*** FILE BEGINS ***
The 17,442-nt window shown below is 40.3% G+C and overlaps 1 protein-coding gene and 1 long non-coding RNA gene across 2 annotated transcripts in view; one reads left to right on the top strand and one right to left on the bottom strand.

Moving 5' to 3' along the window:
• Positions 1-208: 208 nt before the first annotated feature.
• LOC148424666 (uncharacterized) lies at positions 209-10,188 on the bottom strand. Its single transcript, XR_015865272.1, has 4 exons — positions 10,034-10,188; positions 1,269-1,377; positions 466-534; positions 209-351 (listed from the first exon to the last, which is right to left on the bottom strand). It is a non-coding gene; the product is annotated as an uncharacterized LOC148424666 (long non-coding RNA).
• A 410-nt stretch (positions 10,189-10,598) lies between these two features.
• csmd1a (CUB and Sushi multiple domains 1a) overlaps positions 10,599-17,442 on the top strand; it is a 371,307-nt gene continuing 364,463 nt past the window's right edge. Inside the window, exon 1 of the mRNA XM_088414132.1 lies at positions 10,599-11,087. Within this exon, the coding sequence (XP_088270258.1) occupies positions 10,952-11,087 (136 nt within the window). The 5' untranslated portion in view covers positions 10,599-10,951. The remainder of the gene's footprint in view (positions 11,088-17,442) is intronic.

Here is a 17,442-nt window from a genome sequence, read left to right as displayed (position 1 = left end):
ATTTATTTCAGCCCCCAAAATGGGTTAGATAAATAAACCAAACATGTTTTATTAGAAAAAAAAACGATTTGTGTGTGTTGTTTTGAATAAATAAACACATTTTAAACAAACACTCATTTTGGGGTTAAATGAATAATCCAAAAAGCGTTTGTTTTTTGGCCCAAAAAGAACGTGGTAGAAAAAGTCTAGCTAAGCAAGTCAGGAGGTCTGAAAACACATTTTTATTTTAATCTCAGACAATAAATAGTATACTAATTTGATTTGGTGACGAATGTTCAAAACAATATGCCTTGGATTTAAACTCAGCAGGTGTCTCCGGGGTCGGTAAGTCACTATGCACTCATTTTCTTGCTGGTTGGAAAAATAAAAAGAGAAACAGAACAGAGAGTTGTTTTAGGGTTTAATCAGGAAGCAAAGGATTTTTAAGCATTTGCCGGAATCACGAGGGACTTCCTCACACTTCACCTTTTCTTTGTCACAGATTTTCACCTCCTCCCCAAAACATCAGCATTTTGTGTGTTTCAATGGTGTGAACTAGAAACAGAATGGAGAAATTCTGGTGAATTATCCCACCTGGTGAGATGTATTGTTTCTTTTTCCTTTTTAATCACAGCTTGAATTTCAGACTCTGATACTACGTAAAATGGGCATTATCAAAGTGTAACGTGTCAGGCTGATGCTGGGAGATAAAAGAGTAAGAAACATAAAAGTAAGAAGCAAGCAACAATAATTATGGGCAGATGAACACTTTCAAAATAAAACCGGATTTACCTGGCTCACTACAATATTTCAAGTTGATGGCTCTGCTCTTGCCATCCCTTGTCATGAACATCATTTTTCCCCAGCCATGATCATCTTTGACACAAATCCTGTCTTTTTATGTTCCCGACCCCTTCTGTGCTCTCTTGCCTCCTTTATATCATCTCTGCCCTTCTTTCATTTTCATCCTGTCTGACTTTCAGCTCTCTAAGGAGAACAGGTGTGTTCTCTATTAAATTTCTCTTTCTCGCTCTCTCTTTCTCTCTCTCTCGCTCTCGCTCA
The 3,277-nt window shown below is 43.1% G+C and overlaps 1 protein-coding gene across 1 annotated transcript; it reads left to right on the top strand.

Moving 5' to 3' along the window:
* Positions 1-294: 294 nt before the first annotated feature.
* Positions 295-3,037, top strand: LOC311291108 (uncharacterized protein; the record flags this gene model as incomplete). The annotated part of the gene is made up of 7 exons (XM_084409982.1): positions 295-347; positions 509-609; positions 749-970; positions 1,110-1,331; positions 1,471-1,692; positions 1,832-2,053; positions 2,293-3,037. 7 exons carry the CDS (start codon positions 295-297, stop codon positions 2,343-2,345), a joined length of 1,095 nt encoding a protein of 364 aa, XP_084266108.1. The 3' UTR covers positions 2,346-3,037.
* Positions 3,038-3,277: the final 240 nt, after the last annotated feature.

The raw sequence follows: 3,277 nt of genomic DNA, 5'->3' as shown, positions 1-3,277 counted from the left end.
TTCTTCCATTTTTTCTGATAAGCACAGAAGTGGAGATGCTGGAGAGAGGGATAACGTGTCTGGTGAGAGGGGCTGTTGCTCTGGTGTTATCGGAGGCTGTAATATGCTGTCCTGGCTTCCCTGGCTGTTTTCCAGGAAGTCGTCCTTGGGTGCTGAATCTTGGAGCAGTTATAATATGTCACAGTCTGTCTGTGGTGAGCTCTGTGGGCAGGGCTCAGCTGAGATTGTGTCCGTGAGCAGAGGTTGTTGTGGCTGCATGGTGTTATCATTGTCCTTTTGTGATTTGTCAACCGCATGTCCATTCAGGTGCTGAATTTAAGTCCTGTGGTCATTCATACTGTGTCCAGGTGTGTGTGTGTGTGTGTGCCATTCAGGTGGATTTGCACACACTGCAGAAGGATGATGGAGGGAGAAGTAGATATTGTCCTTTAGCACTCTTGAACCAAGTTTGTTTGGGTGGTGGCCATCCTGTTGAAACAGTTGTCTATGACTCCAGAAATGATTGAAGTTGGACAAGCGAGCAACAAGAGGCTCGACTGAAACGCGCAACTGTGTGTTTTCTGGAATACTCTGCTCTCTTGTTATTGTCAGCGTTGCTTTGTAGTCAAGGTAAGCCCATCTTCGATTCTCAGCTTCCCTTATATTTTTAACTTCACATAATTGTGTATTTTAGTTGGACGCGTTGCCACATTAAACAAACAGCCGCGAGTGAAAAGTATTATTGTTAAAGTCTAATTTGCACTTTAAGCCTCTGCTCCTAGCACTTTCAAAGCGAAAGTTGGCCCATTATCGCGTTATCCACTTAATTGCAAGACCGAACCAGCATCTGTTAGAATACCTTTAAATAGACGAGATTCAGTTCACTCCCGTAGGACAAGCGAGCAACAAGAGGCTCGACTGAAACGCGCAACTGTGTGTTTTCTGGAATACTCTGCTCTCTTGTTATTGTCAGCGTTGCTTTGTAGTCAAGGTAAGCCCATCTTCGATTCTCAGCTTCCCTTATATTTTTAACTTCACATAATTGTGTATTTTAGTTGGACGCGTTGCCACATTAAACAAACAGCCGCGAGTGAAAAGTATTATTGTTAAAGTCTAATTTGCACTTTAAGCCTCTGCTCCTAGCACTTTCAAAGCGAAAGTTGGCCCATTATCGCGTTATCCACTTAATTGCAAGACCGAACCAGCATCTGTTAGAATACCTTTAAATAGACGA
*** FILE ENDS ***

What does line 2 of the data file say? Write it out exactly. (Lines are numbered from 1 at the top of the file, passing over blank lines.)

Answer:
Moving 5' to 3' along the window: